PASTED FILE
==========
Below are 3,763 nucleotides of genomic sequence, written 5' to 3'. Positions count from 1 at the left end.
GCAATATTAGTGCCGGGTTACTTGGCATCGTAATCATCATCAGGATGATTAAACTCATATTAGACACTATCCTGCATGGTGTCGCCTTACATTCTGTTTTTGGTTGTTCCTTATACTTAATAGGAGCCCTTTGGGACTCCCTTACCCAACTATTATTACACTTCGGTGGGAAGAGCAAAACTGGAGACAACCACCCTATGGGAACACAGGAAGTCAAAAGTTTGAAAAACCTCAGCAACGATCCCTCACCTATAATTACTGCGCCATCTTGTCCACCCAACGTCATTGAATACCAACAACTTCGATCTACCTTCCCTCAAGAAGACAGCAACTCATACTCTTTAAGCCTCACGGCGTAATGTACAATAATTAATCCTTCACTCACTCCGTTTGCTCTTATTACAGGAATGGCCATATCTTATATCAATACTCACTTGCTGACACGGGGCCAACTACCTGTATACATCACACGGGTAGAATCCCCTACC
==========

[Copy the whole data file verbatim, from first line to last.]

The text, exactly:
Below are 3,763 nucleotides of genomic sequence, written 5' to 3'. Positions count from 1 at the left end.
GCAATATTAGTGCCGGGTTACTTGGCATCGTAATCATCATCAGGATGATTAAACTCATATTAGACACTATCCTGCATGGTGTCGCCTTACATTCTGTTTTTGGTTGTTCCTTATACTTAATAGGAGCCCTTTGGGACTCCCTTACCCAACTATTATTACACTTCGGTGGGAAGAGCAAAACTGGAGACAACCACCCTATGGGAACACAGGAAGTCAAAAGTTTGAAAAACCTCAGCAACGATCCCTCACCTATAATTACTGCGCCATCTTGTCCACCCAACGTCATTGAATACCAACAACTTCGATCTACCTTCCCTCAAGAAGACAGCAACTCATACTCTTTAAGCCTCACGGCGTAATGTACAATAATTAATCCTTCACTCACTCCGTTTGCTCTTATTACAGGAATGGCCATATCTTATATCAATACTCACTTGCTGACACGGGGCCAACTACCTGTATACATCACACGGGTAGAATCCCCTACC